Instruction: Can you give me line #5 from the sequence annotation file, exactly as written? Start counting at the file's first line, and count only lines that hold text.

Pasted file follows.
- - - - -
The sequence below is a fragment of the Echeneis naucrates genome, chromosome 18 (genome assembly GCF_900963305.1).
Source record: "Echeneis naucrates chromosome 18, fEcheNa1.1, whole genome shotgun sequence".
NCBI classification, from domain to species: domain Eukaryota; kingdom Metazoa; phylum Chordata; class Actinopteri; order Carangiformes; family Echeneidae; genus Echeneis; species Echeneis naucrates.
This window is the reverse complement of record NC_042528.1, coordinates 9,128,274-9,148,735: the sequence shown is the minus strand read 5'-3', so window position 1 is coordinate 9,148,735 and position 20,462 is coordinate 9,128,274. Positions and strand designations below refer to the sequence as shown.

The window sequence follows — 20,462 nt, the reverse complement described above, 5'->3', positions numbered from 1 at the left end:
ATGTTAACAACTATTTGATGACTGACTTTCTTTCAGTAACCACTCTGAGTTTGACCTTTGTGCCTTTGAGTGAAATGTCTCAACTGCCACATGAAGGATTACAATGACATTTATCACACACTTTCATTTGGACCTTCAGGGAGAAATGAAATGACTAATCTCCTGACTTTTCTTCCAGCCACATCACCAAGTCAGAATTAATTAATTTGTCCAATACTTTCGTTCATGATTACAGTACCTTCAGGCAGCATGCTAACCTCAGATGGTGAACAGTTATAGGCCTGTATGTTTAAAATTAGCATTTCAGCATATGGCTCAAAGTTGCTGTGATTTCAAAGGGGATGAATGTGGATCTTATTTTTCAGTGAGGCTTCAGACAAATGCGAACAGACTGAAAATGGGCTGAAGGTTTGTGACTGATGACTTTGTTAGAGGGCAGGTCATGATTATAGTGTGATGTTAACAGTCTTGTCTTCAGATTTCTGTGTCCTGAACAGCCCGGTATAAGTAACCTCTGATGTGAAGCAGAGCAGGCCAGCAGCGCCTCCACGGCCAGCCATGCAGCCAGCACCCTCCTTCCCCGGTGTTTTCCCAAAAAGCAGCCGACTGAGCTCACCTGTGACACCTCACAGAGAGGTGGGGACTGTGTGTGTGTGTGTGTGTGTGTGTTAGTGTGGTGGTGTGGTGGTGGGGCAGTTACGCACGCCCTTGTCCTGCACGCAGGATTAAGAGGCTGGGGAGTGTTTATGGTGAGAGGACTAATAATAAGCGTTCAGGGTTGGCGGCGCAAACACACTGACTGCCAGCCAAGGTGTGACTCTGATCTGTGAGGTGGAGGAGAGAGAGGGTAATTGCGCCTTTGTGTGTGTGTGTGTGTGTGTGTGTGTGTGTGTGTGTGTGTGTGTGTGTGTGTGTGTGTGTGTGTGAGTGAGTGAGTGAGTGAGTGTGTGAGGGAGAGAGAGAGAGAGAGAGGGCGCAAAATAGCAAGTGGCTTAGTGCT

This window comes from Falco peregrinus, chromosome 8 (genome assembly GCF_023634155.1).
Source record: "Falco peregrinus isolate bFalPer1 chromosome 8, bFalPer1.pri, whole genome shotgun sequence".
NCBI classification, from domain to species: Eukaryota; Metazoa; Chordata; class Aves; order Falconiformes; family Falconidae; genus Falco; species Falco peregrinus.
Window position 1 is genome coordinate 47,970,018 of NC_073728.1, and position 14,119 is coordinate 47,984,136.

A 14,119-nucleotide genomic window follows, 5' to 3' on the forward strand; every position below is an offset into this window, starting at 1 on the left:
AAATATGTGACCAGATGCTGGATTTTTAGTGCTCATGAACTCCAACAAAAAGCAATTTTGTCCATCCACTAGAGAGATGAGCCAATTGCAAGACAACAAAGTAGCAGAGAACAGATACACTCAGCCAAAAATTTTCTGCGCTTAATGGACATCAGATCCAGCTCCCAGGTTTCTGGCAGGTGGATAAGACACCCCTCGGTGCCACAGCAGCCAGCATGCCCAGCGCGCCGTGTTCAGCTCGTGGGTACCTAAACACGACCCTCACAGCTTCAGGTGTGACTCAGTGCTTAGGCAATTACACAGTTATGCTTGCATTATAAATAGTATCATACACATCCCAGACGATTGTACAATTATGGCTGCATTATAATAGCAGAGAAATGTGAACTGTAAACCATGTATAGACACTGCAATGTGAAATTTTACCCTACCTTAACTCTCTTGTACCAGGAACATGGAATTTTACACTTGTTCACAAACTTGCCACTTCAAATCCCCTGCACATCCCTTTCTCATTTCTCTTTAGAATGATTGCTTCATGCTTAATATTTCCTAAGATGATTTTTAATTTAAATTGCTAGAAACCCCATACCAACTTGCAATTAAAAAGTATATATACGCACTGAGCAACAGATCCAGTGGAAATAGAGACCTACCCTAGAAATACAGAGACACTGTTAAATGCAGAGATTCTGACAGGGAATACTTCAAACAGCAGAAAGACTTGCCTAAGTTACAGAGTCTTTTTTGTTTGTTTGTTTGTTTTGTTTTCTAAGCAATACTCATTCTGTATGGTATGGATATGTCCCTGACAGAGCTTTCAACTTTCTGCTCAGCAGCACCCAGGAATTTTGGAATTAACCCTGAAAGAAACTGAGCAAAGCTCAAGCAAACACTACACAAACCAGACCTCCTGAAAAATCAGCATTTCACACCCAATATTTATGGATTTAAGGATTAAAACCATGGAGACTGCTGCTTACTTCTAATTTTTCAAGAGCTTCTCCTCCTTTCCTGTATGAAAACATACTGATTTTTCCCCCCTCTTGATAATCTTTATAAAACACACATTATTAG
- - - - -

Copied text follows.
The window sequence follows — 20,462 nt, the reverse complement described above, 5'->3', positions numbered from 1 at the left end: